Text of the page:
September 2011
Volume 11, Issue 11
Free
Vision Sciences Society Annual Meeting Abstract  |   September 2011
Internal uncertainty, rather than expected performance, determines visual confidence
Author Affiliations
  • Pascal Mamassian
    Laboratoire Psychologie de la Perception, Université Paris Descartes & CNRS, France
  • Simon Barthelmé
    Bernstein Center for Computational Neuroscience, Berlin University of Technology, Germany
Journal of Vision September 2011, Vol.11, 808. doi:10.1167/11.11.808
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      Pascal Mamassian, Simon Barthelmé; Internal uncertainty, rather than expected performance, determines visual confidence. Journal of Vision 2011;11(11):808. doi: 10.1167/11.11.808.

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Abstract

Visual confidence refers to the observer's ability to predict her performance level in a visual task. High confidence judgments can result from low stimulus uncertainty or high predicted performance. While uncertainty and performance are usually inversely related, we provide here a method to decouple this relationship, and determine whether confidence is better accounted for by our ability to estimate our own level of uncertainty or by our ability to correctly predict our perception. In order to decouple uncertainty and performance, we used the fact that internal uncertainty (represented by the spread of the posterior distribution in Bayesian models) is determined both by sensory uncertainty (the likelihood) and expected uncertainty (the prior). Therefore, different levels of internal uncertainties can be achieved by manipulating the prior expectation. Observers were placed in a dual task on motion direction perception (Barthelmé & Mamassian, 2010, PNAS). In the first task, they chose one out of two noisy random-dot kinematograms (the one moving upwards or the one moving downwards) as the one they were more confident that it would maximise their performance in the second task. In the second task, they discriminated whether the mean direction of the chosen kinematogram was slightly to the left or the right of the vertical. Unknown to the observers, the mean direction of the downward stimulus was sampled from a more focused distribution (high prior) than the upward stimulus. This manipulation led to less internal uncertainty for stimuli moving downwards, but at the same time worse expected performance for these stimuli (the reverse is true for stimuli moving upwards). Observers chose significantly more often the stimuli moving downwards in the choice task when the choice was between two stimuli with identical physical uncertainty. In conclusion, internal uncertainty, rather than expected performance, determined visual confidence.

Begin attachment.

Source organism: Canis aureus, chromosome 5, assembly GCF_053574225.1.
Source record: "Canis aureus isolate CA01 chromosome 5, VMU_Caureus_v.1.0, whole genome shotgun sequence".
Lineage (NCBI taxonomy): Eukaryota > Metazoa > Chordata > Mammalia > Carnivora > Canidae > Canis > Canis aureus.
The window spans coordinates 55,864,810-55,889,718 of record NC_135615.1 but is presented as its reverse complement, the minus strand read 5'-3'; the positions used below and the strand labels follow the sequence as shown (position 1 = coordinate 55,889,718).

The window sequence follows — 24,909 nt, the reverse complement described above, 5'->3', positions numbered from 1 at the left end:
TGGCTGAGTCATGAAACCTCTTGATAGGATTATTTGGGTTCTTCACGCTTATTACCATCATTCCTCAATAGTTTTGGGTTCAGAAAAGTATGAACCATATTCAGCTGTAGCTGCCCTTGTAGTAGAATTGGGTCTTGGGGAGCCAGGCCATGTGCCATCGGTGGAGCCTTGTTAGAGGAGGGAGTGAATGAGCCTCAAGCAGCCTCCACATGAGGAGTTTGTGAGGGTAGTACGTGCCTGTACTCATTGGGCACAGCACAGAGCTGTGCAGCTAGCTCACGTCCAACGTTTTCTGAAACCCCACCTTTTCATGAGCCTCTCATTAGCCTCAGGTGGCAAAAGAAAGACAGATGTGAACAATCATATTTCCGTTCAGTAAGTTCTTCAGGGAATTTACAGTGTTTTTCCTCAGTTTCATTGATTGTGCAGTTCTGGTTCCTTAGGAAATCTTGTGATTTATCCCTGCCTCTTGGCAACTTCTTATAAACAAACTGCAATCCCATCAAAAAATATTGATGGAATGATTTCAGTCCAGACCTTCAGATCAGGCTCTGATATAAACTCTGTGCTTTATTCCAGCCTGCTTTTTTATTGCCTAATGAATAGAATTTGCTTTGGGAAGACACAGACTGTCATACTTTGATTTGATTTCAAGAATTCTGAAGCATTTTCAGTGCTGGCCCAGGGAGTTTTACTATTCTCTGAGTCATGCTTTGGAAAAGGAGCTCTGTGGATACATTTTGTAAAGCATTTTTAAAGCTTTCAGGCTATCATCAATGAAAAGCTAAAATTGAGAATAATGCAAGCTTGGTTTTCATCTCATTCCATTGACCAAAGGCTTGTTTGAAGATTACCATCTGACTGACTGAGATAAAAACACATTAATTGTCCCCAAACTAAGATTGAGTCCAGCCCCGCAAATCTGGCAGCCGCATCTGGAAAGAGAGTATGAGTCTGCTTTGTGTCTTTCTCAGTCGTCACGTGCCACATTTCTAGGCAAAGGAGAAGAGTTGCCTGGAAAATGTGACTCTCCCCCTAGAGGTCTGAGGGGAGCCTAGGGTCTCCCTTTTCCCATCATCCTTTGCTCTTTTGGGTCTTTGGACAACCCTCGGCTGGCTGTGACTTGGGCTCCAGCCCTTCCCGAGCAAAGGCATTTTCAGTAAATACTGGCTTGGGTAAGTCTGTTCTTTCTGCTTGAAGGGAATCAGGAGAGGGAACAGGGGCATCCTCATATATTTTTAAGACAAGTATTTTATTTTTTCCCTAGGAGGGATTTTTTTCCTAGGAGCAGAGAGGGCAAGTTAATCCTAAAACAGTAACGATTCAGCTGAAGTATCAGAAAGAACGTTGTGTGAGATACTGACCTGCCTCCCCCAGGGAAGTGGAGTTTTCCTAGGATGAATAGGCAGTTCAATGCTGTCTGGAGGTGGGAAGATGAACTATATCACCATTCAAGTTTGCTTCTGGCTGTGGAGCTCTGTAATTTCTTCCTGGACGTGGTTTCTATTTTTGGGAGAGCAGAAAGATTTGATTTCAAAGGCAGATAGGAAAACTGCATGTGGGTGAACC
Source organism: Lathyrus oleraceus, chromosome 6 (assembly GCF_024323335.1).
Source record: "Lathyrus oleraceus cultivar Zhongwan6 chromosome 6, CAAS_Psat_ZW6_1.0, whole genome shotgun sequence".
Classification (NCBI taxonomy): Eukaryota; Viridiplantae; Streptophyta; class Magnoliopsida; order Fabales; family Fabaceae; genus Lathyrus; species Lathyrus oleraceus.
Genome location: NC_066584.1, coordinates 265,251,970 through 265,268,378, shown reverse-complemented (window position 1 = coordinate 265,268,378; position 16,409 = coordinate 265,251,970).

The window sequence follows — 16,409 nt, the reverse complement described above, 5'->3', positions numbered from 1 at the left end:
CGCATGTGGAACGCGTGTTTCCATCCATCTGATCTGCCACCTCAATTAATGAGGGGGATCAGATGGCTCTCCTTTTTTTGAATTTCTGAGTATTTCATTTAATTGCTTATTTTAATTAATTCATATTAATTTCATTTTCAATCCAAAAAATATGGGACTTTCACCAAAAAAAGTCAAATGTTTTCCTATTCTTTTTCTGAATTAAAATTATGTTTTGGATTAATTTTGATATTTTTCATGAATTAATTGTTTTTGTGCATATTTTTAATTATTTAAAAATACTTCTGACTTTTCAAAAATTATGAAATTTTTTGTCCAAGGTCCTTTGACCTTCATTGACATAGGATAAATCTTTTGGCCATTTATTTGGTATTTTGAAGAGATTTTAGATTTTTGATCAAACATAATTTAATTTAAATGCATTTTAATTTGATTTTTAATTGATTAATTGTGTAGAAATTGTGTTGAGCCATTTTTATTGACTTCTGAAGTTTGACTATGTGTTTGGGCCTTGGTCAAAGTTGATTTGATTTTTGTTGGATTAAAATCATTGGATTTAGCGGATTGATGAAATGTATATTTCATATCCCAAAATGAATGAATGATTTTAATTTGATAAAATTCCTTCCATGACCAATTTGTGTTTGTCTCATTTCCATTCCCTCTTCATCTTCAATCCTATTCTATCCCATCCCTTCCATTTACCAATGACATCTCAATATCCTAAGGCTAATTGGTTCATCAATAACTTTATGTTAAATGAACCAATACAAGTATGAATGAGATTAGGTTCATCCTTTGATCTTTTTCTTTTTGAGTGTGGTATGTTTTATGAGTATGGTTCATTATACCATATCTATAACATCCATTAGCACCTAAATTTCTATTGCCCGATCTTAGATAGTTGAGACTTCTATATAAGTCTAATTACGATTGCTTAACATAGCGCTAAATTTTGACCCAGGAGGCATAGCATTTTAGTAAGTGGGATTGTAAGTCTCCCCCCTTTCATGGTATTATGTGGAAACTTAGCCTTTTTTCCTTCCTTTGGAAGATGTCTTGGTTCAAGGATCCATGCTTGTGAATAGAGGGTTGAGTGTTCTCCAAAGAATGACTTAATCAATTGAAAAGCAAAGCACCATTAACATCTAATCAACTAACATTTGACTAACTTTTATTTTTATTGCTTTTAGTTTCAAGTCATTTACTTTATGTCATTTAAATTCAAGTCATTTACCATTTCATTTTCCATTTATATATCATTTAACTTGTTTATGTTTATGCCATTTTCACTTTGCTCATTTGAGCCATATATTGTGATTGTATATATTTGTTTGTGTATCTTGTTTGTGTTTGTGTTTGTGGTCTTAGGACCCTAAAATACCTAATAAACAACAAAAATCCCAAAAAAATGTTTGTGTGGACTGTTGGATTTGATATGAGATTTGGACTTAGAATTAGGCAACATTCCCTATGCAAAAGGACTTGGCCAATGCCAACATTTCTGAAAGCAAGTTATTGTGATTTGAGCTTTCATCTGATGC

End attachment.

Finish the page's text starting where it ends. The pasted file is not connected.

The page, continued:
French Agence Nationale de la Recherche. 
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